By Thomas Piketty, Professor, Paris School of Economics and CEPR, Li Yang, Consultant, World Bank; Invited professor, Paris School of Economics, and Gabriel Zucman, Assistant professor, UC Berkeley. Originally published at VoxEU.
Between 1978 and 2015, China moved from a poor, underdeveloped country to the world’s leading emerging economy. Despite the decline in its share of world population, China’s share of world GDP increased from less than 3% in 1978 to about 20% by 2015 (Figure 1). According to official statistics, real national income per adult grew more than eightfold between 1978 and 2015. While the average national income per adult was approximately €120 per month in 1978 (expressed in 2015 euros), it exceeded €1,000 per month in 2015 (Figure 2).1
Figure 1 China’s share in world population and GDP, 1978-2015
Figure 2 The rise of per adult real national income in China, 1978-2015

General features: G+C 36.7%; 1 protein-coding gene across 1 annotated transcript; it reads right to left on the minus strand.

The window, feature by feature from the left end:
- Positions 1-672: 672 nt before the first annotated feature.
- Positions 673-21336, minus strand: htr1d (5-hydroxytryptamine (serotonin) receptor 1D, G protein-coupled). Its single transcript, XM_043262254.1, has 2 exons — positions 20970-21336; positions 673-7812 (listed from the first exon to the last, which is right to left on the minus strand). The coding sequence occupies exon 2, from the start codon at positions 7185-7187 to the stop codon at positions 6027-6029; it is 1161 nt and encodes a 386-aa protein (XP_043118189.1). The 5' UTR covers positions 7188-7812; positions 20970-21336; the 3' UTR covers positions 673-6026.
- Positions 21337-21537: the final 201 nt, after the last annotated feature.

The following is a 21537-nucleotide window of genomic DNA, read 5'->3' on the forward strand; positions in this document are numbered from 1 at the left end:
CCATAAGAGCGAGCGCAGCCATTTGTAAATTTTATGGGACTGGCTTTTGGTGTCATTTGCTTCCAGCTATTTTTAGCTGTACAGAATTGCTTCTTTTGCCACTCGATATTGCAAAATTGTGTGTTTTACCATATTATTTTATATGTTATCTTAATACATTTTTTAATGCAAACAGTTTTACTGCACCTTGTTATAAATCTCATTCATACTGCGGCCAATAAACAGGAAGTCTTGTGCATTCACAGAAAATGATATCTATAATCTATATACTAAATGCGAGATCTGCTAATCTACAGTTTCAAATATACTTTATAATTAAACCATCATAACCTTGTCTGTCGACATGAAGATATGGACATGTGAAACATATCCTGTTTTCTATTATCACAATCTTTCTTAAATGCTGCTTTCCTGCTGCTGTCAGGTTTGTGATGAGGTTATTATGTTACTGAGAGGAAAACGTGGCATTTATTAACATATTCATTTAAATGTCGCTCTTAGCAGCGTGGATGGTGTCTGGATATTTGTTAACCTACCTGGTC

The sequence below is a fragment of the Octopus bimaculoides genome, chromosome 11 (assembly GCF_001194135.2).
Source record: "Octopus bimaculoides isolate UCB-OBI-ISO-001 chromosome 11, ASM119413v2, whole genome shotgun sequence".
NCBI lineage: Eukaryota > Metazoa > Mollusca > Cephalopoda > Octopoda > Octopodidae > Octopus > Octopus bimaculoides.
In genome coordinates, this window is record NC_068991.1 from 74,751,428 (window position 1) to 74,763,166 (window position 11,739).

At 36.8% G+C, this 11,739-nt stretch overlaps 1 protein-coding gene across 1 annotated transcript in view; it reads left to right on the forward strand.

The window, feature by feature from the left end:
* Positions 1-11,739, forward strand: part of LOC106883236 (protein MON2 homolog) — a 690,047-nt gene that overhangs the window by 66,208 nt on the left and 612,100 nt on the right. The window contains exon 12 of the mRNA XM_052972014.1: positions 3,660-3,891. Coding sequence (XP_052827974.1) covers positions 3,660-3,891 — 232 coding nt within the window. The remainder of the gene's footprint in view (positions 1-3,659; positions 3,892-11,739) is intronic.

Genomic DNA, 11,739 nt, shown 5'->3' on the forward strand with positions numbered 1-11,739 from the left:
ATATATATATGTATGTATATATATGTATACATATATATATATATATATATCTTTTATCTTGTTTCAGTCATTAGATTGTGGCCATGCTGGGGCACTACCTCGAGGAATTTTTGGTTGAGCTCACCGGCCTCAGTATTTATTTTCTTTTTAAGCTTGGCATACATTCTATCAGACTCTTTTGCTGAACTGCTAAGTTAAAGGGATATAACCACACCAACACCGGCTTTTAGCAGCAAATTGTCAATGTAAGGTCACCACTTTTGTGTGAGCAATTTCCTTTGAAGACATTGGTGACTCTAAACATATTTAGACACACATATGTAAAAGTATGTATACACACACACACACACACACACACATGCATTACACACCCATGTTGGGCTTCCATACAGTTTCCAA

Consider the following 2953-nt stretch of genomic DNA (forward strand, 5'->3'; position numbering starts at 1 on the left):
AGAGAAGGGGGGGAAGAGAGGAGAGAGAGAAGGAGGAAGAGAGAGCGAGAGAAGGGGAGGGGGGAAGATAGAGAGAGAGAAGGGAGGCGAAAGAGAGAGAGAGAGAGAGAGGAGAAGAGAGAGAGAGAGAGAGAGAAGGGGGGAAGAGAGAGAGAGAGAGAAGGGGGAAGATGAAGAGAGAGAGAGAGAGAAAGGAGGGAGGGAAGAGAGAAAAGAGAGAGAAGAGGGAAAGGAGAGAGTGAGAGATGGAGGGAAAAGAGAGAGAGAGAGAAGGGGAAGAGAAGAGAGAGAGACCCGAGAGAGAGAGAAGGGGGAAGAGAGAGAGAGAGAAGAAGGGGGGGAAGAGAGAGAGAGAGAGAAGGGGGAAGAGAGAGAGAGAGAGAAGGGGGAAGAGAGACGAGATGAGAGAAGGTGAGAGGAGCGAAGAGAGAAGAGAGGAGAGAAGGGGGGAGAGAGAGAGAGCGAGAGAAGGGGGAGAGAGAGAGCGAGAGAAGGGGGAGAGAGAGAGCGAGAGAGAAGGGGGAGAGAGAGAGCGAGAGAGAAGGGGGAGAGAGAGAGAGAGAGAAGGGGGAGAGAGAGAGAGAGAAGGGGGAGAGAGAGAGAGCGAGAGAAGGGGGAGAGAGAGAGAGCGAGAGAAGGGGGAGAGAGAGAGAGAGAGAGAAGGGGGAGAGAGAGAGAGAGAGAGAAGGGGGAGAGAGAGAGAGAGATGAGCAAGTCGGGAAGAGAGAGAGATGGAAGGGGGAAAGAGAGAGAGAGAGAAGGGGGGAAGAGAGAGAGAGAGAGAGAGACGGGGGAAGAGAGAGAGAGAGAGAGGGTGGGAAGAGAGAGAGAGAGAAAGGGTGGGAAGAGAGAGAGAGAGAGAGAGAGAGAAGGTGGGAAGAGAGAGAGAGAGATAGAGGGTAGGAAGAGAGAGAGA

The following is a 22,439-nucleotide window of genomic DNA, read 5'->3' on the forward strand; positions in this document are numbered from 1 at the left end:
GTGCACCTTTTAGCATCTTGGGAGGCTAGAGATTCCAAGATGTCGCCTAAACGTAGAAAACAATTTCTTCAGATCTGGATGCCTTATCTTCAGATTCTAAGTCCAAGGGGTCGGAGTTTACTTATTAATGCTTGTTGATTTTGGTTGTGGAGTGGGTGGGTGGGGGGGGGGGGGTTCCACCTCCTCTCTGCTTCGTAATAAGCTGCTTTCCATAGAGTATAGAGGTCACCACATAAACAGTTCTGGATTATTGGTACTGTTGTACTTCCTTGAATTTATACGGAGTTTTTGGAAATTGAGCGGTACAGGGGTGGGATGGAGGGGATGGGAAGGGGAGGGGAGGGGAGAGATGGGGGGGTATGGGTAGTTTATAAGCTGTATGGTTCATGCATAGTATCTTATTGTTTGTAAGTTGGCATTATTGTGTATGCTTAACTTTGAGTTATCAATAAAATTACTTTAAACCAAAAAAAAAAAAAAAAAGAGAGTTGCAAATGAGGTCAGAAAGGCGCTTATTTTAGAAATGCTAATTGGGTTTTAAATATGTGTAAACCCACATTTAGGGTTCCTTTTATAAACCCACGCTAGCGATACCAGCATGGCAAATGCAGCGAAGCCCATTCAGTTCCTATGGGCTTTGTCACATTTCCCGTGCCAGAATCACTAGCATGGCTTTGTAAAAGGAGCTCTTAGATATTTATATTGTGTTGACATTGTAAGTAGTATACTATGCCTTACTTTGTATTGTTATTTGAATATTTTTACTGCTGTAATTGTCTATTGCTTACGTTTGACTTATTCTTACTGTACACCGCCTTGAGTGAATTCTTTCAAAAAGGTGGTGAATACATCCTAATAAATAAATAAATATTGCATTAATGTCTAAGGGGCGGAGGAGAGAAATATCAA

Note: National income divided by adult population. National income = capital depreciation + net foreign income.
However, relatively little is known about how the distribution of income and wealth within China changed over this critical period. That is, we do not have consistent estimates of the extent to which the different income and wealth groups have benefited (or not) from the enormous macroeconomic growth. The household surveys that are used to study distributional issues in China (e.g. Piketty and Qian 2009) suffer from massive under-reporting, particularly at the top of the distribution, and are typically not consistent with the data sources that are used to measure macro growth (namely, national accounts). This is an issue of tremendous importance not only for China and its future development path, but also for the rest of the world and the social sustainability of globalisation.